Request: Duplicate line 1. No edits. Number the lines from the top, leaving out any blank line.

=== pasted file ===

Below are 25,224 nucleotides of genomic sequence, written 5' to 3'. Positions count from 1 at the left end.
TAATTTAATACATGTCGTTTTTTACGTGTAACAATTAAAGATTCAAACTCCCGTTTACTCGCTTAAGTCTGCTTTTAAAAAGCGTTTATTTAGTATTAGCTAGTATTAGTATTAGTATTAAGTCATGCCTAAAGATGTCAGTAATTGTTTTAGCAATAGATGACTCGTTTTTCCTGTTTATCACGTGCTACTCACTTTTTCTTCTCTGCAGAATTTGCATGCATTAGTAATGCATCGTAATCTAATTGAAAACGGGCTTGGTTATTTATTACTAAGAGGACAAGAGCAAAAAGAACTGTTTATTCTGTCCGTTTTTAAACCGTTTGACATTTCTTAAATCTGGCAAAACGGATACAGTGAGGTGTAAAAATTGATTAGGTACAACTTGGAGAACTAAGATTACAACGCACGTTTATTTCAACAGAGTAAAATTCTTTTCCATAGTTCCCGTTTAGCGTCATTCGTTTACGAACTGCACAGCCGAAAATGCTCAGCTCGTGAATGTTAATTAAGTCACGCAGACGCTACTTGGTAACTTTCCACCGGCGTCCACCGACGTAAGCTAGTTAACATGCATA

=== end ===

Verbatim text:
Below are 25,224 nucleotides of genomic sequence, written 5' to 3'. Positions count from 1 at the left end.